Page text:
The jdbc component enables you to access databases through JDBC, where SQL queries (SELECT) and operations (INSERT, UPDATE, etc) are sent in the message body. This component uses the standard JDBC API, unlike the SQL Component component, which uses spring-jdbc.
Maven users will need to add the following dependency to their
pom.xml for this component:
This component can only be used to define producer endpoints, which means that you cannot use the JDBC component in a
This component only supports producer endpoints.
You can append query options to the URI in the following format,
The default maximum number of rows that can be read by a polling query. The default value is 0.
Camel 2.1: Sets additional options on the
Camel 2.2: Sets whether to use JDBC 4/3 column label/name semantics. You can use this option to turn it
Camel 2.9: If true, Camel will set the autoCommit on the JDBC connection to be false, commit the change after executing the statement and reset the autoCommit flag of the connection at the end. If the JDBC connection does not support resetting the autoCommit flag, set this to false.
Camel 2.12: Whether to allow using named parameters in the queries.
Camel 2.12: Allows to plugin to use a custom
Camel 2.12: Set this option to
Camel 2.12.1: Make the output of the producer to SelectList as List of Map, or SelectOne as single Java object in the following way:
Camel 2.12.1: Specify the full package and class name to use as conversion when outputType=SelectOne. From Camel 2.14 onwards then SelectList is also supported.
Camel 2.12.1: To use a custom
|Camel 2.16: To read BLOB columns as bytes instead of string data. This may be needed for certain databases such as Oracle where you must read BLOB columns as bytes.|
By default the result is returned in the OUT body as an
ArrayList<HashMap<String, Object>>. The
List object contains the list of rows and the
Map objects contain each row with the
String key as the column name. You can use the option
outputType to control the result.
Note: This component fetches
ResultSetMetaData to be able to return the column name as the key in the
If the query is a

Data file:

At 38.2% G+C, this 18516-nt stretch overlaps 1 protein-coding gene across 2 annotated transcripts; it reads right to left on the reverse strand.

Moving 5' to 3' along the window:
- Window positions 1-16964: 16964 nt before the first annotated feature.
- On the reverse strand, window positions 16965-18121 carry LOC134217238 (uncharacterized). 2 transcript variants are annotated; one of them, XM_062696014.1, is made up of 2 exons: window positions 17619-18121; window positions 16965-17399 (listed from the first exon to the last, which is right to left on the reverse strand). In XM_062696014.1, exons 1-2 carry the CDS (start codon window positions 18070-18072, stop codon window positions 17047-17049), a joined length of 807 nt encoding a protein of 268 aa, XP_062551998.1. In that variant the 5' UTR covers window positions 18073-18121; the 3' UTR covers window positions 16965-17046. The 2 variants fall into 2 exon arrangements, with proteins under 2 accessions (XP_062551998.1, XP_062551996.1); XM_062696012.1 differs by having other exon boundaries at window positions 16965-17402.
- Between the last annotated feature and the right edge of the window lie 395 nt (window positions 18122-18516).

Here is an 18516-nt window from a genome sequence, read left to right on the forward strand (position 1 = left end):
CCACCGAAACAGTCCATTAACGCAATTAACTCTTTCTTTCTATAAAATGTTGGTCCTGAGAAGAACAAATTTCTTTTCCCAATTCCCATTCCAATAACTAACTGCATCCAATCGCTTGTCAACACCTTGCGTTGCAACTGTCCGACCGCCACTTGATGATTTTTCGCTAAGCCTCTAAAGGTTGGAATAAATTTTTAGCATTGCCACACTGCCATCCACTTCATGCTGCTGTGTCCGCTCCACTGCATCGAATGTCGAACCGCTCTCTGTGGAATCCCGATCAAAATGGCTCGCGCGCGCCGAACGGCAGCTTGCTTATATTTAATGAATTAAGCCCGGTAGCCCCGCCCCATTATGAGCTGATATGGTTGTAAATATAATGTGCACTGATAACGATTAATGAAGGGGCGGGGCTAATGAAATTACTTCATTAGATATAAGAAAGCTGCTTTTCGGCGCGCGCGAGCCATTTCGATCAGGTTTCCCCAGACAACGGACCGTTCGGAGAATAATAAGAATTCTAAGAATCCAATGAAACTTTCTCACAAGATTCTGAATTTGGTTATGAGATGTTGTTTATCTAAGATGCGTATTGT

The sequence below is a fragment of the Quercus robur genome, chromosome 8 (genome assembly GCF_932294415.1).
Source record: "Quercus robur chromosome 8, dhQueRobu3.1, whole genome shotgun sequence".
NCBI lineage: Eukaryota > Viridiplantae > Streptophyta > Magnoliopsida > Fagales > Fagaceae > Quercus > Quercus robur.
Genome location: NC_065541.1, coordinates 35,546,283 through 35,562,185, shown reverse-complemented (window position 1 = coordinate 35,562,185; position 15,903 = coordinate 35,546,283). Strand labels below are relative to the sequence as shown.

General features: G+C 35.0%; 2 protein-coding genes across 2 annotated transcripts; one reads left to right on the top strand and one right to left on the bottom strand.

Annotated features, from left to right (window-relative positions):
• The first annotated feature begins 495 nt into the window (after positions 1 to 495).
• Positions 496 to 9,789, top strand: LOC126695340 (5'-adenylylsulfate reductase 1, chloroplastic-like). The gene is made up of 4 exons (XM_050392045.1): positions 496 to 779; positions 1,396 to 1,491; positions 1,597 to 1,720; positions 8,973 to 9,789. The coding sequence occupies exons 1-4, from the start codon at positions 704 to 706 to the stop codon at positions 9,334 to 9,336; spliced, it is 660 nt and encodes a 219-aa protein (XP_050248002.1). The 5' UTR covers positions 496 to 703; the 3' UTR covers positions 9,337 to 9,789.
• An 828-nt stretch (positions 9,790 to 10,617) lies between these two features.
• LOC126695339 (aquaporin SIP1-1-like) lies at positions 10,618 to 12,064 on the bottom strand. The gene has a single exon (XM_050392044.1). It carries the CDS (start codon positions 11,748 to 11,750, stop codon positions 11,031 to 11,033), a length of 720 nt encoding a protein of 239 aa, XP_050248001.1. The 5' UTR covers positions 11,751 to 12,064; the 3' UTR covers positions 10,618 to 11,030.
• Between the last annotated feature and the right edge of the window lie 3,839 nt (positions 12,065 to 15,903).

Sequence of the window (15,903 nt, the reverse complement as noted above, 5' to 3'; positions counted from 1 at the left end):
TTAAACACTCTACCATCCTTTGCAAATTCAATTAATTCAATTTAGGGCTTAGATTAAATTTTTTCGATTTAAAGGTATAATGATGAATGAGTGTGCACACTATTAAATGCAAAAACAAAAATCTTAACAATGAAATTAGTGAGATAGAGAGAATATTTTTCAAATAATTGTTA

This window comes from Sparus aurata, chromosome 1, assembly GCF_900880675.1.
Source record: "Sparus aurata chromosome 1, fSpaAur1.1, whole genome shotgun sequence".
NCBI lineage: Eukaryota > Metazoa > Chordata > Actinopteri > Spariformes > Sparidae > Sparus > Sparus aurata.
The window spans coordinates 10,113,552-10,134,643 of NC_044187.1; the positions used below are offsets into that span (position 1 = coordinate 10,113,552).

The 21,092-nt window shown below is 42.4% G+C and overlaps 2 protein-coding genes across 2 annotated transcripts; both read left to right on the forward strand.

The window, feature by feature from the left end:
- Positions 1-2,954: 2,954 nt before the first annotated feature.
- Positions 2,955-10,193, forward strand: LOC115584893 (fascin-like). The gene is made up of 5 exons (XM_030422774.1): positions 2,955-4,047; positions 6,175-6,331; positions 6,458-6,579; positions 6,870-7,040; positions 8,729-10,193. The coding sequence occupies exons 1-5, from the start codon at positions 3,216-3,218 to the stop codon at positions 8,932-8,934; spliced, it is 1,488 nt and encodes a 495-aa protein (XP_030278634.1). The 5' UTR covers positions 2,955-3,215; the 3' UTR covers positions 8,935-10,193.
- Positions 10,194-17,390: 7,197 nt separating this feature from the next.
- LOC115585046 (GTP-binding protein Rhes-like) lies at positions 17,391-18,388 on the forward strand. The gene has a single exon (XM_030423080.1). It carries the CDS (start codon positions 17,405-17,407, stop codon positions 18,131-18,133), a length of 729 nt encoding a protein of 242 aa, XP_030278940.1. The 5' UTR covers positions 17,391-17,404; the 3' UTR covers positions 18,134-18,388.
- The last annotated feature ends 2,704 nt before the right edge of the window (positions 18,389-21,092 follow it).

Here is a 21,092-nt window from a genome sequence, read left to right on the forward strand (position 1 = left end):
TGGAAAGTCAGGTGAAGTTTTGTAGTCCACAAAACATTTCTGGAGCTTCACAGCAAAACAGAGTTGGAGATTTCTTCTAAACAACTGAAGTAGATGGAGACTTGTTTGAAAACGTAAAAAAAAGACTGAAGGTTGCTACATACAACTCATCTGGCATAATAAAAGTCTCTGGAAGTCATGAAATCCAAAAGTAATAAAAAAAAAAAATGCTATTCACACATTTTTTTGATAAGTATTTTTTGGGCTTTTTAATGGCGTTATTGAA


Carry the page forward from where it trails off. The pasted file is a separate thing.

If the query is an
Camel 2.10: Rows that contains the generated kets.
Camel 2.10: The number of rows in the header that contains generated keys.
Camel 2.11.1: The column names from the ResultSet as a
Camel 2.12: A
Available as of Camel 2.10
If you insert data using SQL INSERT, then the RDBMS may support auto generated keys. You can instruct the JDBC producer to return the generated keys in headers.
To do that set the header
CamelRetrieveGeneratedKeys=true. Then the generated keys will be provided as headers with the keys listed in the table above.
You can see more details in this unit test.
Using generated keys does not work with together with named parameters.
Using named parameters
Available as of Camel 2.12
In the given route below, we want to get all the projects from the projects table. Notice the SQL query has 2 named parameters, :?lic and :?min.
Camel will then lookup these parameters from the message headers. Notice in the example above we set two headers with constant value
for the named parameters:
You can also store the header values in a
java.util.Map and store the map on the headers with the key
In the following example, we fetch the rows from the customer table.
First we register our datasource in the Camel registry as
testdbdatasource that was bound in the previous step: Or you can create a
DataSourcein Spring like this: We create an endpoint, add the SQL query to the body of the IN message, and then send the exchange. The result of the query is returned in the OUT body: If you want to work on the rows one by one instead of the entire ResultSet at once you need to use the Splitter EIP such as:
In Camel 2.13.x or olderIn Camel 2.14.x or newer
Sample - Polling the database every minute
If we want to poll a database using the JDBC component, we need to combine it with a polling scheduler such as the Timer or Quartz etc. In the following example, we retrieve data from the database every 60 seconds:
Sample - Move Data Between Data Sources
A common use case is to query for data, process it and move it to another data source (ETL operations). In the following example, we retrieve new customer records from the source table every hour, filter/transform them and move them to a destination table: